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PETE Richardson, of course, looks like a wholly respectable citizen – but what of the apparent desperado on the left/right/above/below?

Mugged by a mug shot, it’s Chris Nettleton, an admirable official of the Gresley Society – of which I’m a member. Once again it’s the curse of the passport picture.

Chris – Darlington lad, retired Midland Bank man, now in Eaglescliffe – is standing for election as a Society trustee. The other two candidates are pictured, beaming, from the footplate of one of Sir Nigel Gresley’s apple green steam engines.

“I didn’t have much notice. It was the only photograph I could lay my hands on,” he pleads.

We catch up at an event at the North Road Railway Museum in Darlington to mark the 193rd anniversary of the Stockton and Darlington. “It looks like you’re on the run from the lifers’ wing on Dartmoor,” I suggest.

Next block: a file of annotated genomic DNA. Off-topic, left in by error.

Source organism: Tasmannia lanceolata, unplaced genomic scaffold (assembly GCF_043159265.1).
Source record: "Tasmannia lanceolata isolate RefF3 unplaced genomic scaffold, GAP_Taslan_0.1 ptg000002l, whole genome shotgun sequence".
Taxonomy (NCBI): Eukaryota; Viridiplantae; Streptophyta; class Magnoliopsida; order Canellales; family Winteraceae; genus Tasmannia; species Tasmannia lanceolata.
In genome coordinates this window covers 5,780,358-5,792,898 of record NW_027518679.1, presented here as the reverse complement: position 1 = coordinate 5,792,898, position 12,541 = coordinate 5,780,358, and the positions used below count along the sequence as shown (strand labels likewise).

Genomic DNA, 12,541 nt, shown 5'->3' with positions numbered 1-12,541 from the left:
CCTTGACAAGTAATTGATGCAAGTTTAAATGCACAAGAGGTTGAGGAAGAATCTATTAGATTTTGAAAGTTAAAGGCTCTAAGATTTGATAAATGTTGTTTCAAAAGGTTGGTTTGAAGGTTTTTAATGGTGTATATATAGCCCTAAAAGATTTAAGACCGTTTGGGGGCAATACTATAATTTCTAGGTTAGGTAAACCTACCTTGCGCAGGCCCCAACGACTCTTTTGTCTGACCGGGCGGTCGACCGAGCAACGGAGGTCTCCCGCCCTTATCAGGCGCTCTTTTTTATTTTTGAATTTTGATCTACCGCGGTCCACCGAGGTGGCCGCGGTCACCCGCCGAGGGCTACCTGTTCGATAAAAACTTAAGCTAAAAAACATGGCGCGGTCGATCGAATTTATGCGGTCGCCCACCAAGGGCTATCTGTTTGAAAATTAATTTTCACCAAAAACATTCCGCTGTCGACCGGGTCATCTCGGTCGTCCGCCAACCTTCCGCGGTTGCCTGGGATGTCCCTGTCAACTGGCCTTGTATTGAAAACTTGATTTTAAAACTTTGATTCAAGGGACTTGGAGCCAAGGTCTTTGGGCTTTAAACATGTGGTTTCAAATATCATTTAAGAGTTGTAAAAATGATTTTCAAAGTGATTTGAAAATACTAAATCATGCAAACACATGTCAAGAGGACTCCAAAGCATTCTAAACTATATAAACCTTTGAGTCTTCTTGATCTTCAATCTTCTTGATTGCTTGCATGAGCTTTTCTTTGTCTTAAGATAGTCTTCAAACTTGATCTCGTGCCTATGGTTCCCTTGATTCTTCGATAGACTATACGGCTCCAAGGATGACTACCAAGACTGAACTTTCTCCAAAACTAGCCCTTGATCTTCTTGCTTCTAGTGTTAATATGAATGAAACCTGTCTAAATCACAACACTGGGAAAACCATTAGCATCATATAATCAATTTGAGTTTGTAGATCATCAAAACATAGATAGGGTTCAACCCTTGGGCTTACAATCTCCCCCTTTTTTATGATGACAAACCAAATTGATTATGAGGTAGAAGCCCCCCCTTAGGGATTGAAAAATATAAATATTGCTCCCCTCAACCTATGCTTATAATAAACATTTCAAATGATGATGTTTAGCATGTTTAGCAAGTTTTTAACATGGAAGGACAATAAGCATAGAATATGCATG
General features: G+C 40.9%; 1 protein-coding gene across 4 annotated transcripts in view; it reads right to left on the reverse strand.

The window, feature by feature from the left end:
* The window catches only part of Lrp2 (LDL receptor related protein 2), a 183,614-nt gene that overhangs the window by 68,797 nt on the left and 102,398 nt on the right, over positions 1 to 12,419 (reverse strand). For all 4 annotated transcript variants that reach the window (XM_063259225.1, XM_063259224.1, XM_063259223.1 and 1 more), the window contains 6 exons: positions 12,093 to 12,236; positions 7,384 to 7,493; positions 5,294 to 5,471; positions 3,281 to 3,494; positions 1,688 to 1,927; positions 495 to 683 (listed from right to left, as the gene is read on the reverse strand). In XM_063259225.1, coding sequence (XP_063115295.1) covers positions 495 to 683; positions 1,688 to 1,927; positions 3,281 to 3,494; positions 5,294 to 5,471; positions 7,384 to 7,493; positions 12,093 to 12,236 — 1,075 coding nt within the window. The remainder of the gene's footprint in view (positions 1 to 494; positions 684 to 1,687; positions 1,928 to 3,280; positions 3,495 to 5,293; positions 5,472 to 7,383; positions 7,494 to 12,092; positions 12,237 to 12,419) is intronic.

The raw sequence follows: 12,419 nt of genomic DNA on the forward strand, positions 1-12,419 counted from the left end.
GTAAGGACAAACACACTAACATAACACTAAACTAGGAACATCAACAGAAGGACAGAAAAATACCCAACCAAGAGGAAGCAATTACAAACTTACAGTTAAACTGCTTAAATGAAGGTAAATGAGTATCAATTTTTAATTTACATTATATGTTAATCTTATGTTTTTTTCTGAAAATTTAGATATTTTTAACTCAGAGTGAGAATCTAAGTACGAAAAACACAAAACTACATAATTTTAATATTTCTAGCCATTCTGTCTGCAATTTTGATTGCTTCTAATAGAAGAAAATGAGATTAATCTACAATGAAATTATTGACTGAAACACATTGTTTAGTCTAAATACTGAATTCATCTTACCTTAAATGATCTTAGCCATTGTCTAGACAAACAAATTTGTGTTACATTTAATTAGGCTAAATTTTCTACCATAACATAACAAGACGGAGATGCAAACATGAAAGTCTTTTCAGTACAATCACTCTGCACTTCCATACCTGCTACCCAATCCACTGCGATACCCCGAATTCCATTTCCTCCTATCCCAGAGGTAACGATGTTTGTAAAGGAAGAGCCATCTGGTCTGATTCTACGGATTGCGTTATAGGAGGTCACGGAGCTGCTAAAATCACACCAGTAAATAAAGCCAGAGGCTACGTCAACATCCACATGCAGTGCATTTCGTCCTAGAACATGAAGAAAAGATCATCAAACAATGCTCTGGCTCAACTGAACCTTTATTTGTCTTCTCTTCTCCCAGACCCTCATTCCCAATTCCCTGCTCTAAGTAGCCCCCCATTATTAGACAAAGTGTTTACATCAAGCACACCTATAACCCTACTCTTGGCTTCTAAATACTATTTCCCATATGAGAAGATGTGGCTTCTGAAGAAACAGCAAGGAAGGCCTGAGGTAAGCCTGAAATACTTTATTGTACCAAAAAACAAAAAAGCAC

“That’s among the kinder comments,” says the ever-cheerful Chris. “Most people think I look like Jeremy Corbyn.”

He’s the best of men and has my vote – but why can’t you smile for a passport photograph?

AMONG others at the Stockton and Darlington event is John Raw, bearing what became known as a George Stephenson fiver and current from 1990-2003.

The irrepressible Jane Hackworth Young, greatly descended from the Shildon-based railway pioneer Timothy Hackworth, now hopes to persuade the Bank of England to do something similar for her forebear.

“It’s quite an easy form to fill in and it would be perfect for the 200th anniversary,” says Jane. “If they want George Stephenson they can have him, too, but not the Rocket – that had nothing to do with the S&D.”

Getting the bank to put its money where its mouth is might still be tricky. We’ve made a note of it.